Daisy Lampkin once said that, “nothing is done unless women do it,” and throughout her life, she was a woman who did it all. Best known as a widely respected NAACP organizer, Lampkin spent decades tirelessly crusading for civil and women’s rights through a variety of local and national organizations.
Daisy Elizabeth Adams was born in Washington, D.C. in 1883, and moved to Pittsburgh in 1909, where she would spend the rest of her life.
She married William Lampkin in 1912 and soon joined the Lucy Stone Woman Suffrage League, an organization devoted to women’s voting rights. Mrs. Lampkin served as president of the organization from 1915 through 1955, overseeing its transition to the Lucy Stone Civic League after women secured the right to vote in 1920.
Following World War I, Lampkin purchased stock in the Pittsburgh Courier and eventually increased her shares in the African American newspaper until she became vice president of the Courier Publishing Company in 1929.
Influential in politics, she was twice chosen as an alternate delegate to the National Republican Convention in the 1920s and was the only woman in a group of African American leaders invited to meet with President Calvin Coolidge in 1924. Lampkin served as vice chair for the Colored Voters Division of the Republican Party and the Negro Voters League of Pennsylvania.
As an unparalleled NAACP organizer, Lampkin spearheaded a membership campaign in 1929 that added 2,000 new members to the Pittsburgh branch. Impressed with her drive, the national organization asked Lampkin to serve as a regional secretary from 1930 to 1935. She worked tirelessly for the NAACP, securing Pittsburgh as the site of the organization’s national convention in 1931.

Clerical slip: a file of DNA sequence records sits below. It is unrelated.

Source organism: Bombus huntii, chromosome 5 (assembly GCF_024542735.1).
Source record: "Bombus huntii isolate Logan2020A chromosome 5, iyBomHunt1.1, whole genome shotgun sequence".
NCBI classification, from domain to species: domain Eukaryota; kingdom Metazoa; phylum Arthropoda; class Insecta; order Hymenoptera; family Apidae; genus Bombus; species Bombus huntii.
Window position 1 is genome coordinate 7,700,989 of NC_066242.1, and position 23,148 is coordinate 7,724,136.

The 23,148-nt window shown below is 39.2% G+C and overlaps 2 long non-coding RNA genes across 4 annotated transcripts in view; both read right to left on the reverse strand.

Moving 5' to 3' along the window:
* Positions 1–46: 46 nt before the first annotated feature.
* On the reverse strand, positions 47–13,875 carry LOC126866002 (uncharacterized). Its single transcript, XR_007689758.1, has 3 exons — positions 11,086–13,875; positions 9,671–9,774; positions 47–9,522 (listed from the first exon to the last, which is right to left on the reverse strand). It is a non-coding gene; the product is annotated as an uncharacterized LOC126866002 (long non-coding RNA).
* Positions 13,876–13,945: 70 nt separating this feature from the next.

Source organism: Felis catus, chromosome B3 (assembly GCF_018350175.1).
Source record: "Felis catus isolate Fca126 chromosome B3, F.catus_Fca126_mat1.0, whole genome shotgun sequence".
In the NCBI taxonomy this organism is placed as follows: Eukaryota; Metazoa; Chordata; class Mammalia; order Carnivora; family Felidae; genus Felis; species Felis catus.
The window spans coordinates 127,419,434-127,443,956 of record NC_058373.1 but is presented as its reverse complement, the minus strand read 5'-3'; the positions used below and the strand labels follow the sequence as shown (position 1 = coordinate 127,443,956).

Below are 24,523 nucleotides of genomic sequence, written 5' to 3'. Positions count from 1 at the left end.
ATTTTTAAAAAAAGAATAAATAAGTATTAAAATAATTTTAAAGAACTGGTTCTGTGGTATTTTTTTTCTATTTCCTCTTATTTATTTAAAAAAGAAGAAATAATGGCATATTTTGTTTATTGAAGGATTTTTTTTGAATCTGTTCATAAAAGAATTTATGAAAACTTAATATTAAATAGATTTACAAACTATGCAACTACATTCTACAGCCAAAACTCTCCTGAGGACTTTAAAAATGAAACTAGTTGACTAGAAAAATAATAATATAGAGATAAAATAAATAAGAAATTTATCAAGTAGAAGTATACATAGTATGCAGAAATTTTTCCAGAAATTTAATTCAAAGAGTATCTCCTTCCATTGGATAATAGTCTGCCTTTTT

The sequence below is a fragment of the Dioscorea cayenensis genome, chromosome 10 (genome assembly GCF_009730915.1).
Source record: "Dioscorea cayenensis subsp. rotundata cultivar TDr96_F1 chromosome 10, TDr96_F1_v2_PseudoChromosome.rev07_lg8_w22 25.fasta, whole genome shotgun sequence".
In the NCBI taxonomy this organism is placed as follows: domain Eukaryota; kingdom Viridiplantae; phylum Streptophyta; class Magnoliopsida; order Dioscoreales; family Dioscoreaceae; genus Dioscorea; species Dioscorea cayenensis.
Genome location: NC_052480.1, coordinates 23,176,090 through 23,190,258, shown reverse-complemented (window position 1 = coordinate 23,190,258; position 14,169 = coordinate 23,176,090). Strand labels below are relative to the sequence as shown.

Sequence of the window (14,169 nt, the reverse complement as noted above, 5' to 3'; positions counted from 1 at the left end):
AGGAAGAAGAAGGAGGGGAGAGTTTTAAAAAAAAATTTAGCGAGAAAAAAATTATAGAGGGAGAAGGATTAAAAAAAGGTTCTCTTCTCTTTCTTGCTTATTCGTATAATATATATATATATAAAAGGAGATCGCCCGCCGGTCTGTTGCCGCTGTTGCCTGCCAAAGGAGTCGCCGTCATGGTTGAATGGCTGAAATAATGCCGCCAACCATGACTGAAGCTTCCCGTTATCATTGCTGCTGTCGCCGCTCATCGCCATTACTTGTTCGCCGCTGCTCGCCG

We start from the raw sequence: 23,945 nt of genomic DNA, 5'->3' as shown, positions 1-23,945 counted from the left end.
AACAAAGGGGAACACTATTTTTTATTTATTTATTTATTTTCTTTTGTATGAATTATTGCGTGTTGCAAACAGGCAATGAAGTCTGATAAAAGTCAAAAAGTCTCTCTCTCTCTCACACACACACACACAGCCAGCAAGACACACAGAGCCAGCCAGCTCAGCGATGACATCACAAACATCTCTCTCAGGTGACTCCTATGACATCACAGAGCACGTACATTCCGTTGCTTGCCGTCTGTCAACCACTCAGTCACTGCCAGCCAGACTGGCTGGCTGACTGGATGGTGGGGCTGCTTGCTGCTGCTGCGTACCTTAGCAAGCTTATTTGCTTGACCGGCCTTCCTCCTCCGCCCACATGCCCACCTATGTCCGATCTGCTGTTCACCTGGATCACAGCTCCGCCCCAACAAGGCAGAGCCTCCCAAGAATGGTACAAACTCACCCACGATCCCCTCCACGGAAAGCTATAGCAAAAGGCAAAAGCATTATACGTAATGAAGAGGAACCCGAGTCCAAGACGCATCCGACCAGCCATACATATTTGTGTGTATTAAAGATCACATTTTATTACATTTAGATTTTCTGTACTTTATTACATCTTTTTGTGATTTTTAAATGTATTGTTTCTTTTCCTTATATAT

After her promotion to national field secretary for the NAACP in 1935, Lampkin traveled the country raising money and recruiting members, once participating in 40 chapter meetings in a single month.
In 1944, she was honored for raising more money for the NAACP than anyone else in the organization’s history. The following year, Lampkin was selected as the NAACP’s Woman of the Year.
After health problems forced her to step down from her national secretary position in 1947, Lampkin remained involved with the NAACP by becoming the first woman on the national board of directors, a position she held for 17 years.
In addition to her work with the NAACP, Lampkin served on the board of directors for the National Association of Colored Women, the Urban League of Pittsburgh, Delta Sigma Theta sorority, and the Council of Churches. She was a charter member of the National Council of Negro Women and belonged to the National Suffrage League, Pittsburgh’s chapter of the American Red Cross, and Hill City, a local youth initiative.
While attending an NAACP membership drive in New Jersey in October 1964, Lampkin suffered a stroke and passed away five months later on March 10, 1965.
Visitors can learn more about local African American history as part of the History Center’s long-term exhibition, From Slavery to Freedom. Also, learn more about the History Center’s Women Forging the Way initiative and download and print a Daisy Lampkin coloring page.
This post was originally written by Breanna Smith, former communications assistant at the Heinz History Center.